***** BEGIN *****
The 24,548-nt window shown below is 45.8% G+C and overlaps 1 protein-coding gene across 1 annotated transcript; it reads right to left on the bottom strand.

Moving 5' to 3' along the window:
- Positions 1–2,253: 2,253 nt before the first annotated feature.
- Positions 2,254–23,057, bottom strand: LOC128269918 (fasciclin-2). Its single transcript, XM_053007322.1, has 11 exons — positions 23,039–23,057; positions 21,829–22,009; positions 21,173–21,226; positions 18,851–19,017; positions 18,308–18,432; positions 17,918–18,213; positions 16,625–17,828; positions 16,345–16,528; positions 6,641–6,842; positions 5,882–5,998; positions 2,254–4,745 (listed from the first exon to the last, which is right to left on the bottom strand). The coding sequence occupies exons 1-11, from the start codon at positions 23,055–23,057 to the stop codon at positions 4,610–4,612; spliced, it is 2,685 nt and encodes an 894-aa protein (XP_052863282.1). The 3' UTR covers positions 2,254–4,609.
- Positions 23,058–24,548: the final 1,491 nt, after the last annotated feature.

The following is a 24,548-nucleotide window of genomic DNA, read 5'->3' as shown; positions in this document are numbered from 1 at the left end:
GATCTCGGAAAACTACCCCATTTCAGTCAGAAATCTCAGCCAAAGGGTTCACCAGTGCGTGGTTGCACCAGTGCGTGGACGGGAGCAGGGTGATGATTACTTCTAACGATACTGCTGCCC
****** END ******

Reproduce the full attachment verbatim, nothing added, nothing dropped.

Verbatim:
The 24,548-nt window shown below is 45.8% G+C and overlaps 1 protein-coding gene across 1 annotated transcript; it reads right to left on the bottom strand.

Moving 5' to 3' along the window:
- Positions 1–2,253: 2,253 nt before the first annotated feature.
- Positions 2,254–23,057, bottom strand: LOC128269918 (fasciclin-2). Its single transcript, XM_053007322.1, has 11 exons — positions 23,039–23,057; positions 21,829–22,009; positions 21,173–21,226; positions 18,851–19,017; positions 18,308–18,432; positions 17,918–18,213; positions 16,625–17,828; positions 16,345–16,528; positions 6,641–6,842; positions 5,882–5,998; positions 2,254–4,745 (listed from the first exon to the last, which is right to left on the bottom strand). The coding sequence occupies exons 1-11, from the start codon at positions 23,055–23,057 to the stop codon at positions 4,610–4,612; spliced, it is 2,685 nt and encodes an 894-aa protein (XP_052863282.1). The 3' UTR covers positions 2,254–4,609.
- Positions 23,058–24,548: the final 1,491 nt, after the last annotated feature.

The following is a 24,548-nucleotide window of genomic DNA, read 5'->3' as shown; positions in this document are numbered from 1 at the left end:
GATCTCGGAAAACTACCCCATTTCAGTCAGAAATCTCAGCCAAAGGGTTCACCAGTGCGTGGTTGCACCAGTGCGTGGACGGGAGCAGGGTGATGATTACTTCTAACGATACTGCTGCCC